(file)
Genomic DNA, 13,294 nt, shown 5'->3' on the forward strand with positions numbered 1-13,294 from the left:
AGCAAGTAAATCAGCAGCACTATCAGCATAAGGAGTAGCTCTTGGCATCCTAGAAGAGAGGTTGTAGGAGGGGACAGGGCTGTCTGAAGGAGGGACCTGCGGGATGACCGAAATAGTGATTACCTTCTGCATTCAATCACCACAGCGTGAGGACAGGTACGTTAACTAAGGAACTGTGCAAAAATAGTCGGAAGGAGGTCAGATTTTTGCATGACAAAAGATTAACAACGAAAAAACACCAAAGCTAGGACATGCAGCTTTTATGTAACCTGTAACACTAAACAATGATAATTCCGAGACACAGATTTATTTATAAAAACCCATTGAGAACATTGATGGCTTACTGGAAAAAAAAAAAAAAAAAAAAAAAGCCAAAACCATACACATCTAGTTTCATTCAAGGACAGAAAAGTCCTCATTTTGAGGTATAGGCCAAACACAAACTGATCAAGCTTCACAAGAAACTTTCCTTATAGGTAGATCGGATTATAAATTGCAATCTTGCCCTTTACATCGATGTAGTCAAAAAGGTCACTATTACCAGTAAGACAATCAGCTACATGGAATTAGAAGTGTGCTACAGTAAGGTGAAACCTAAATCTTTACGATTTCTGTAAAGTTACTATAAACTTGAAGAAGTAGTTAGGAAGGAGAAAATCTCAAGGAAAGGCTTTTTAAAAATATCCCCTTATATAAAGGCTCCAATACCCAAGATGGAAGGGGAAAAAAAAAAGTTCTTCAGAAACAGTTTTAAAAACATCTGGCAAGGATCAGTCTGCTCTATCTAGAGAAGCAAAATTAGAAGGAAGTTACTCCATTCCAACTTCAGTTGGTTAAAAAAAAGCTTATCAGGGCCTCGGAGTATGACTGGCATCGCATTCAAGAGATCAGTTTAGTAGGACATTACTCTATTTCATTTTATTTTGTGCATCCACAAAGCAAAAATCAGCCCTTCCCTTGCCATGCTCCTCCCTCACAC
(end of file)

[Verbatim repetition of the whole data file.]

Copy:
Genomic DNA, 13,294 nt, shown 5'->3' on the forward strand with positions numbered 1-13,294 from the left:
AGCAAGTAAATCAGCAGCACTATCAGCATAAGGAGTAGCTCTTGGCATCCTAGAAGAGAGGTTGTAGGAGGGGACAGGGCTGTCTGAAGGAGGGACCTGCGGGATGACCGAAATAGTGATTACCTTCTGCATTCAATCACCACAGCGTGAGGACAGGTACGTTAACTAAGGAACTGTGCAAAAATAGTCGGAAGGAGGTCAGATTTTTGCATGACAAAAGATTAACAACGAAAAAACACCAAAGCTAGGACATGCAGCTTTTATGTAACCTGTAACACTAAACAATGATAATTCCGAGACACAGATTTATTTATAAAAACCCATTGAGAACATTGATGGCTTACTGGAAAAAAAAAAAAAAAAAAAAAAAGCCAAAACCATACACATCTAGTTTCATTCAAGGACAGAAAAGTCCTCATTTTGAGGTATAGGCCAAACACAAACTGATCAAGCTTCACAAGAAACTTTCCTTATAGGTAGATCGGATTATAAATTGCAATCTTGCCCTTTACATCGATGTAGTCAAAAAGGTCACTATTACCAGTAAGACAATCAGCTACATGGAATTAGAAGTGTGCTACAGTAAGGTGAAACCTAAATCTTTACGATTTCTGTAAAGTTACTATAAACTTGAAGAAGTAGTTAGGAAGGAGAAAATCTCAAGGAAAGGCTTTTTAAAAATATCCCCTTATATAAAGGCTCCAATACCCAAGATGGAAGGGGAAAAAAAAAAGTTCTTCAGAAACAGTTTTAAAAACATCTGGCAAGGATCAGTCTGCTCTATCTAGAGAAGCAAAATTAGAAGGAAGTTACTCCATTCCAACTTCAGTTGGTTAAAAAAAAGCTTATCAGGGCCTCGGAGTATGACTGGCATCGCATTCAAGAGATCAGTTTAGTAGGACATTACTCTATTTCATTTTATTTTGTGCATCCACAAAGCAAAAATCAGCCCTTCCCTTGCCATGCTCCTCCCTCACAC